Ikea walking all over us, say angry Danes
POWER games between Scandinavian neighbours are nothing new – generations of monarchs fought bitter battles over land for the best part of a millennium.
But now Sweden and Denmark are involved in a new spat – over the unlikely matter of floor coverings. And Sweden's omnipresent homeware retailer, Ikea, is at the heart of the row.
The firm has been accused of "cultural imperialism", for encouraging its customers to walk all over Denmark, by giving its mats and carpets Danish names.
In contrast, its top-end products, such as sofas and beds, are named after Swedish, Norwegian or Finnish cities.
The style slight was uncovered following what appears to have been an analysis of the firm's catalogue by Klaus Kjller, of the University of Copenhagen, and Trls Mylenberg, of the University of Southern Denmark.
Mr Kjoller said: "Doormats and runners, as well as inexpensive wall-to-wall carpeting, are third-class, if not seventh-class, items when it comes to home furnishings."
He said Ikea's naming convention portrayed Denmark as the doormat of Sweden, a country with a larger economy and population.
The researchers concluded that Swedish names were reserved for the "better" products, and that even Norwegian ones managed to make it into the bed department.
But the "lesser" products bore Danish names, such as "Roskilde" and "Kge".
Ironically, if history had taken a different course, Ikea would be Danish today. Its founder, Ingvar Kamprad, set up his business in Scania, which has been a battleground between the two countries.
Bloggers – always ones for conspiracy theories – have jumped on the analysis and claim it shows that underneath Ikea's quirky image lies a dark imperialism. Unsurprisingly, that is not a description with which Ikea identifies.
It says the issue is all innocent – and, anyway, having a floor covering named after you is actually a compliment, according to the firm.
"It's nonsense to say that we did this on purpose. It was a pure coincidence, and it happened many decades ago," said Ikea spokeswoman Charlotte Lindgren.
She noted that the employee who had come up with the product names had long since retired.
Ms Lindgren went on: "Besides, these critics appear to greatly underestimate the importance of floor coverings.
"They are fundamental elements of furnishing. We draw worldwide attention to Danish place names with our products. That has to be a positive thing."
Her explanation may not be enough to mollify the Danes. Under one plan for revenge, the Carlsberg brewery could give one of its light beers – which the Swedes hate – a Swedish name.
Historical catalogue of disputes gives clue to rivalry
THE Danes' sensitivity over apparently innocuous furniture brand names can perhaps be explained by a look back over Denmark's history with Sweden.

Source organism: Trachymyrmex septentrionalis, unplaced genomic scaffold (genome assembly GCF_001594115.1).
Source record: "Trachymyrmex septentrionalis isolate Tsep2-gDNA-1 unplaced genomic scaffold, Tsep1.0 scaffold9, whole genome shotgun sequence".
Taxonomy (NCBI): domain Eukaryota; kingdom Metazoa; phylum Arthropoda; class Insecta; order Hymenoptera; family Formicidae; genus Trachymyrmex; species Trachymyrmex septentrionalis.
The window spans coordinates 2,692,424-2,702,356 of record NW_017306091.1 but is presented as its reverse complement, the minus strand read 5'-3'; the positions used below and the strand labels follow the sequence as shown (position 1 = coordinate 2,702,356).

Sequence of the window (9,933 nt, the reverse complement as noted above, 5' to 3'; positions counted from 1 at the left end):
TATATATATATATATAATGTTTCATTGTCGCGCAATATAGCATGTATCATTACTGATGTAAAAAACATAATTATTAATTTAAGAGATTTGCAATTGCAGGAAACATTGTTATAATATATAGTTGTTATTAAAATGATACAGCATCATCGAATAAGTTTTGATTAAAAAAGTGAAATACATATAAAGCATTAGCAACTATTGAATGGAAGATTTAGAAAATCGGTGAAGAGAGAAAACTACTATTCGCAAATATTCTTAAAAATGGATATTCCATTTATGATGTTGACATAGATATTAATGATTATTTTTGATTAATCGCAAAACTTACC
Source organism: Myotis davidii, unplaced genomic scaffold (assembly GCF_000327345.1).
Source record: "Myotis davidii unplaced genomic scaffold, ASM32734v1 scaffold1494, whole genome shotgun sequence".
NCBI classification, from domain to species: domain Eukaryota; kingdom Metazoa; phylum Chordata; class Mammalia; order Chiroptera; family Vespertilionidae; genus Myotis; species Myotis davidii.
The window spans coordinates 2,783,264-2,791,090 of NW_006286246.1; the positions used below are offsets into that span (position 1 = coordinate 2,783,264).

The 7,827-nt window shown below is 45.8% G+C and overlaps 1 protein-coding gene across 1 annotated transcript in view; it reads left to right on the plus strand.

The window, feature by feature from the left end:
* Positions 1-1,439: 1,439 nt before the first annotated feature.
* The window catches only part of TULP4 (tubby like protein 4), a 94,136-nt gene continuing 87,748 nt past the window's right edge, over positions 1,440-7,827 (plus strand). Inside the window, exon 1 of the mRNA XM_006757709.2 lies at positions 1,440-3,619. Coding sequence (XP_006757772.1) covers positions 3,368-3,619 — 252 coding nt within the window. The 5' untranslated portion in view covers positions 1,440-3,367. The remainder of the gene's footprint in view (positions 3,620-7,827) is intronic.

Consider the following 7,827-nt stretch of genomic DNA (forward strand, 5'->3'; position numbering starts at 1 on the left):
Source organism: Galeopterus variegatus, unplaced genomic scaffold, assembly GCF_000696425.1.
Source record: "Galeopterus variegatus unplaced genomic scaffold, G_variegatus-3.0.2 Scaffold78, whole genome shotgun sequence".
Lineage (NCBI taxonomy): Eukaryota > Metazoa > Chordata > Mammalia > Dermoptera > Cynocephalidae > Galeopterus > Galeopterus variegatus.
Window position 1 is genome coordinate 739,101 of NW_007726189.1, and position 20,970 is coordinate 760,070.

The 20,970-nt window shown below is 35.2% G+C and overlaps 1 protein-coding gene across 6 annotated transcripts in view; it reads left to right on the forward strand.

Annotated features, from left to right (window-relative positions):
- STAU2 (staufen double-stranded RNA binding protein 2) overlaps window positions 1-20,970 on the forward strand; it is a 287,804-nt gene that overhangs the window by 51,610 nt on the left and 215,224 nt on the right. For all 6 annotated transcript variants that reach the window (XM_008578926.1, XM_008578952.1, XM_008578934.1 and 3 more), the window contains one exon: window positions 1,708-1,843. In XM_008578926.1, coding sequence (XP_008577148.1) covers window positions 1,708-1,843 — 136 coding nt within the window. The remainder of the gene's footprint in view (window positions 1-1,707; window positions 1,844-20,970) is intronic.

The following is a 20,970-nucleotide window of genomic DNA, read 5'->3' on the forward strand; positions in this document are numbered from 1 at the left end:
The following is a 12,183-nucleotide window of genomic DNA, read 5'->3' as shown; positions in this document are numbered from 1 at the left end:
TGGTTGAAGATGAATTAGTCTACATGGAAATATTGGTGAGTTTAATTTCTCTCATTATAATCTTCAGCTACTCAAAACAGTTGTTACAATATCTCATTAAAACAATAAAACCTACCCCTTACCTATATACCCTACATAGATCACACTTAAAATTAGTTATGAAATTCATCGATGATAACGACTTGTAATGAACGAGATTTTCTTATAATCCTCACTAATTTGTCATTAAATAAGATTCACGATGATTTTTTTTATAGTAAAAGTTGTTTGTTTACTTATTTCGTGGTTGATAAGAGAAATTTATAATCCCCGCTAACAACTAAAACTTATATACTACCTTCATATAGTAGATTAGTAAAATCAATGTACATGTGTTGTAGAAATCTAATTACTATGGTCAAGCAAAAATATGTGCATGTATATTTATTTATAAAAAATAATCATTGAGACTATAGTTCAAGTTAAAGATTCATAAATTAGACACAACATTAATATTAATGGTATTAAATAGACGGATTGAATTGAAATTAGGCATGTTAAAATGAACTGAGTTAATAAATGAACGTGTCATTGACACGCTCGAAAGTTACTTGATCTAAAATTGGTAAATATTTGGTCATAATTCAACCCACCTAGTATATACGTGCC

The countries have bickered for centuries – with the Danes the underdog more often than not. Countless wars, peace treaties and diplomatic efforts have created today's borders.
Wealthy Norway once belonged to the Danes – until the Swedes took it away and eventually granted it independence more than 100 years ago.
The southern Swedish Scania region – where Ikea is based – was once Danish.
Even the countries' capitals, Stockholm and Copenhagen – which are roughly the same size – compete against one another to be the capital of the region.
One of the first sights to greet passengers arriving at Stockholm's Arlanda Airport is a giant sign meant to eliminate all doubts – "Welcome to the capital of Scandinavia".
As far as Denmark is concerned, Copenhagen is Scandinavia's most successful economic zone.
WHAT'S IN A NAME FOR SCANDINAVIAN
SKGE is one of the best preserved medieval towns in Denmark and lies in Roskilde county on the east coast of the island of Zealand in the east of the country. It is also an Ikea door mat.
Roskilde is the medieval capital of Denmark. Its music festival will this year host Neil Young and The Streets. It is also an Ikea rug.
Niv, on the island of Zealand, has a strong immigrant population, which often clashes with the locals. It is also an Ikea flooring lining.
Strib is a town in Funen county, Denmark, which contains the country's only red telephone box. It is also an Ikea rug.
Helsingr is known in English as Elsinore - the setting for Shakespeare's Hamlet. It is an Ikea rug.
Malm is the administrative centre of Verran in the county of Nord-Trndelag, Norway, and once an industrial centre. It is also an Ikea bed and bedside table combination.
Leksvik is an old farming and lumbering community in Norway, which is developing its high-technology industry. It is also an Ikea range of furniture, including bookcases.
Flarke is a small village in Vasternorrland, Sweden. It is also an Ikea bookcase.
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